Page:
Qatar hints at Gulf currency shifts to come

Central bank governor's statement has struck a new in financial markets across the Gulf
Qatar hints at Gulf currency shifts to come
By Reuters
Thu 13 Jun 2013 08:42 AM

A statement on foreign exchange policy by Qatar's central bank governor has struck a nerve in financial markets across the Gulf, reminding investors that decades of currency stability will not last forever.

Five of the six oil exporters in the Gulf Cooperation Council (GCC) - Saudi Arabia, the United Arab Emirates, Qatar, Oman and Bahrain - fix their currencies against the US dollar under arrangements dating back as far as the 1970s.

But late last month, Qatar central bank chief Sheikh Abdullah bin Saud al-Thani suggested economic trends might eventually push Qatar into allowing its currency to fluctuate.

In comments to Reuters, he said the country might one day need a more flexible currency, though it was not at present considering any change to the riyal's peg.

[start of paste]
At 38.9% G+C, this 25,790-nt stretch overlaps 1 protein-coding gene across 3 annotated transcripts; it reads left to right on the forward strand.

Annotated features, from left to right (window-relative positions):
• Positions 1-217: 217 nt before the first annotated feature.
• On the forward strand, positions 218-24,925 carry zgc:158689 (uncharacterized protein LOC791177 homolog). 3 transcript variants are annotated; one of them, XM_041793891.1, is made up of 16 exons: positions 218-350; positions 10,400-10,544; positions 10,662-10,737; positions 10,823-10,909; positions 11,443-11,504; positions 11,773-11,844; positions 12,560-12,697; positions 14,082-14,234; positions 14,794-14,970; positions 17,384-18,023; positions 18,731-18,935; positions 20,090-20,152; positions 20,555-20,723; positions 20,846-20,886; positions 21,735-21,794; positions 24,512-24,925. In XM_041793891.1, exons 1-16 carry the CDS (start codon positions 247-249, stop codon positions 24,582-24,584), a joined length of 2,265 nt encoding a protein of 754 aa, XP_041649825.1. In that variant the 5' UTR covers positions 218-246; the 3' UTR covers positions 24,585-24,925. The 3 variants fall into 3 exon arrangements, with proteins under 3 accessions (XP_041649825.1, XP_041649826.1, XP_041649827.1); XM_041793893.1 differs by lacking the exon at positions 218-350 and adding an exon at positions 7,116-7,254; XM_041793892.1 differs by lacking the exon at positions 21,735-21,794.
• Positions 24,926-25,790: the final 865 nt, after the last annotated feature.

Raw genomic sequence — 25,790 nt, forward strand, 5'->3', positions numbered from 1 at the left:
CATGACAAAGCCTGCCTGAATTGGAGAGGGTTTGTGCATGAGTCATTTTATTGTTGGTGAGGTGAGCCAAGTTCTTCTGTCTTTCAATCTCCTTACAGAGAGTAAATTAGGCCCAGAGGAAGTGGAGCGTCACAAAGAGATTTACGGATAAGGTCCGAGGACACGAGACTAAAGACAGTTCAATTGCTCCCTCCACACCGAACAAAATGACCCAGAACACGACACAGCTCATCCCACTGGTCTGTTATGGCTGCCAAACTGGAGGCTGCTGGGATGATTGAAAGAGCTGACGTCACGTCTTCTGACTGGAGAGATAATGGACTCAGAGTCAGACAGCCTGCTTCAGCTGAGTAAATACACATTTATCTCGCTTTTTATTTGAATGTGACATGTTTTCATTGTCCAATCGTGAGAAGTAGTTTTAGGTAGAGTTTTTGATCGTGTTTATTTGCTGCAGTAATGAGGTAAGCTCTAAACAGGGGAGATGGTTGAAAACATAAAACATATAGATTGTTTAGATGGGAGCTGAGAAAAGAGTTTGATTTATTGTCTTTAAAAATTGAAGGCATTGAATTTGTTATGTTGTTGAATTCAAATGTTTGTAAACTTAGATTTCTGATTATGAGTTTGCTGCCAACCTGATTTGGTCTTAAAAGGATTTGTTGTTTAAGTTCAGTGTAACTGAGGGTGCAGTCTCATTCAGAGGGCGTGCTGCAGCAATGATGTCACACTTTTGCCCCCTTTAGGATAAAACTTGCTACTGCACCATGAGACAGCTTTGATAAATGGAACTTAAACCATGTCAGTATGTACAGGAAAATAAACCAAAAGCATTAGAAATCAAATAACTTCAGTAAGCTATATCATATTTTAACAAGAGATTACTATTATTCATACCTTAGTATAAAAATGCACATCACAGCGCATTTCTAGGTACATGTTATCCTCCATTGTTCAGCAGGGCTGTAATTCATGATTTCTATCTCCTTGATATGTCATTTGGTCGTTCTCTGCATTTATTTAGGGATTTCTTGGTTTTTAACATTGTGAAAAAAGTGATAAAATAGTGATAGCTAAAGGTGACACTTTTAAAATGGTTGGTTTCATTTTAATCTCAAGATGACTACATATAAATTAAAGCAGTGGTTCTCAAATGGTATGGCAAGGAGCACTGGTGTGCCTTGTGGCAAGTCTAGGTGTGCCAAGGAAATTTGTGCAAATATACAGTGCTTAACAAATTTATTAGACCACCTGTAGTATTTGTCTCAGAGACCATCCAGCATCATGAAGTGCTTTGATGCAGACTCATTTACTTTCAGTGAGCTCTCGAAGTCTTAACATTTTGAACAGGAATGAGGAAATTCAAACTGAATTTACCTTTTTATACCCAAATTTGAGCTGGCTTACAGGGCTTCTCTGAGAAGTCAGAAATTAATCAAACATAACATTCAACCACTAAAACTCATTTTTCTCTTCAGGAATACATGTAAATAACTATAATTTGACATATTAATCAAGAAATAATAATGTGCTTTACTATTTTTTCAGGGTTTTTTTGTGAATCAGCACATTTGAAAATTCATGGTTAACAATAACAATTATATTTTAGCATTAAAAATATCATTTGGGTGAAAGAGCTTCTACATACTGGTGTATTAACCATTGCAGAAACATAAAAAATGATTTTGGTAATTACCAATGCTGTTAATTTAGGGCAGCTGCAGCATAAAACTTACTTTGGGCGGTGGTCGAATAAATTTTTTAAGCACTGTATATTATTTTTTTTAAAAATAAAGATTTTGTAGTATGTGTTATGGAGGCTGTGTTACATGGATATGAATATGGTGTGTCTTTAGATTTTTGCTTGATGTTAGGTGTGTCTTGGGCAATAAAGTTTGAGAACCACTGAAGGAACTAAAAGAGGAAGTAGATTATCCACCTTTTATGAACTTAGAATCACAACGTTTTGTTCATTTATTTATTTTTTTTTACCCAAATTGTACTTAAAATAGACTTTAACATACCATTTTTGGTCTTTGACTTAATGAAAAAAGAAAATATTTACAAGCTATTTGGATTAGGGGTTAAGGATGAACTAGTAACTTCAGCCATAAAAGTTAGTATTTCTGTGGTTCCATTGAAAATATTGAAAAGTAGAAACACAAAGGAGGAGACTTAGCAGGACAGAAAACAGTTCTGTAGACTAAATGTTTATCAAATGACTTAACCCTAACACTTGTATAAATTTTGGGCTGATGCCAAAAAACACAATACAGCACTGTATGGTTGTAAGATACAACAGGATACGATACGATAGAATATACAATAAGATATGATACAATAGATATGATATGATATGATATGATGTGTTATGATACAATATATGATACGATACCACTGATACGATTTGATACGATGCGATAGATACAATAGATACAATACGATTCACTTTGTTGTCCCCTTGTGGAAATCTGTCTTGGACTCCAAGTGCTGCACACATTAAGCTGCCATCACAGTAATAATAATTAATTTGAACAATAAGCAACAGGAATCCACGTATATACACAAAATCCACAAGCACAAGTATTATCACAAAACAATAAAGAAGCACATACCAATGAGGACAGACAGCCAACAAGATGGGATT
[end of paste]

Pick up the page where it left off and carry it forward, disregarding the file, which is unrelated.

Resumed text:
"With increasing integration in international trade, services, and asset markets, a higher degree of exchange rate flexibility may become more desirable to ensure external stability and international competitiveness of our exports," Sheikh Abdullah said.

It was believed to be the first time in years that a top Gulf policy maker had publicly hinted at the possibility of a country removing its peg and letting its exchange rate fluctuate more freely in response to market forces.

In reaction, prices of 12-month foreign exchange forward contracts for Qatar's riyal, Saudi Arabia's riyal and the United Arab Emirates dirham - agreements to trade them versus the dollar a year from now - all fell slightly.

Investors were assuming that since those countries ran big trade surpluses, any greater exchange rate freedom would, initially at least, cause their currencies to appreciate against the dollar, traders said.

So far, Gulf policy makers outside Qatar have not echoed Sheikh Abdullah, and GCC countries will not abandon their currency pegs lightly. The arrangements have mostly worked well for them over the decades, providing a source of predictability in one of the world's most volatile regions.

The pegs have helped to prevent any runs on Gulf currencies during crises such as the Iraq wars and tensions over Iran's disputed nuclear programme. Also, Gulf economies depend heavily on oil exports and oil is internationally traded in dollars, making export earnings more reliable.